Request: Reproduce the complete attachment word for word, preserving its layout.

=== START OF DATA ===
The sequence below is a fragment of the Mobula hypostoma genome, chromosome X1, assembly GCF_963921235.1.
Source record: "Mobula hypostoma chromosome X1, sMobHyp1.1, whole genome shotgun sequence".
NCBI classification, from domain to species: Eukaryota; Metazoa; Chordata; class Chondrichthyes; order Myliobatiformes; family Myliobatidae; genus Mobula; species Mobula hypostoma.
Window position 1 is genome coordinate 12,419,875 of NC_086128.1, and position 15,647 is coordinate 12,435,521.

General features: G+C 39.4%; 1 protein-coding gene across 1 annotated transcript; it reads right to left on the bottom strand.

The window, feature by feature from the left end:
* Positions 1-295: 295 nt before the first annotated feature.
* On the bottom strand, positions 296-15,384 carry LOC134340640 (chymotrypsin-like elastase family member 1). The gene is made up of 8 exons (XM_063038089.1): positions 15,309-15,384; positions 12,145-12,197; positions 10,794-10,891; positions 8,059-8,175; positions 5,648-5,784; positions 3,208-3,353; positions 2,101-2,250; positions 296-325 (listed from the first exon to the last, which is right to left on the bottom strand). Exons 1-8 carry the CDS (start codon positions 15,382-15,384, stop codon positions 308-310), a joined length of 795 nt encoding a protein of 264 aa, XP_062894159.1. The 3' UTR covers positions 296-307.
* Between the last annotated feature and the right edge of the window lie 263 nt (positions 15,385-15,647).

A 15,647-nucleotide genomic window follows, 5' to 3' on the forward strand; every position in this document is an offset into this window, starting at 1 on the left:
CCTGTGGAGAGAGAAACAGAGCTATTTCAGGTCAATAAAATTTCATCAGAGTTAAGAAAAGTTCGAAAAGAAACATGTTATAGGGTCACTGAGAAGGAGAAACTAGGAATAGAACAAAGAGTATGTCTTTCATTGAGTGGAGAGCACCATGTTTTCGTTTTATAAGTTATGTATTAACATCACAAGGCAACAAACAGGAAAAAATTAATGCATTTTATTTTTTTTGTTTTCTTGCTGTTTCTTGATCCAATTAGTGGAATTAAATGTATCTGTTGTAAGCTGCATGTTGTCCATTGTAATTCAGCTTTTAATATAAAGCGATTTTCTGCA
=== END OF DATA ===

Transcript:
The sequence below is a fragment of the Mobula hypostoma genome, chromosome X1, assembly GCF_963921235.1.
Source record: "Mobula hypostoma chromosome X1, sMobHyp1.1, whole genome shotgun sequence".
NCBI classification, from domain to species: Eukaryota; Metazoa; Chordata; class Chondrichthyes; order Myliobatiformes; family Myliobatidae; genus Mobula; species Mobula hypostoma.
Window position 1 is genome coordinate 12,419,875 of NC_086128.1, and position 15,647 is coordinate 12,435,521.

General features: G+C 39.4%; 1 protein-coding gene across 1 annotated transcript; it reads right to left on the bottom strand.

The window, feature by feature from the left end:
* Positions 1-295: 295 nt before the first annotated feature.
* On the bottom strand, positions 296-15,384 carry LOC134340640 (chymotrypsin-like elastase family member 1). The gene is made up of 8 exons (XM_063038089.1): positions 15,309-15,384; positions 12,145-12,197; positions 10,794-10,891; positions 8,059-8,175; positions 5,648-5,784; positions 3,208-3,353; positions 2,101-2,250; positions 296-325 (listed from the first exon to the last, which is right to left on the bottom strand). Exons 1-8 carry the CDS (start codon positions 15,382-15,384, stop codon positions 308-310), a joined length of 795 nt encoding a protein of 264 aa, XP_062894159.1. The 3' UTR covers positions 296-307.
* Between the last annotated feature and the right edge of the window lie 263 nt (positions 15,385-15,647).

A 15,647-nucleotide genomic window follows, 5' to 3' on the forward strand; every position in this document is an offset into this window, starting at 1 on the left:
CCTGTGGAGAGAGAAACAGAGCTATTTCAGGTCAATAAAATTTCATCAGAGTTAAGAAAAGTTCGAAAAGAAACATGTTATAGGGTCACTGAGAAGGAGAAACTAGGAATAGAACAAAGAGTATGTCTTTCATTGAGTGGAGAGCACCATGTTTTCGTTTTATAAGTTATGTATTAACATCACAAGGCAACAAACAGGAAAAAATTAATGCATTTTATTTTTTTTGTTTTCTTGCTGTTTCTTGATCCAATTAGTGGAATTAAATGTATCTGTTGTAAGCTGCATGTTGTCCATTGTAATTCAGCTTTTAATATAAAGCGATTTTCTGCA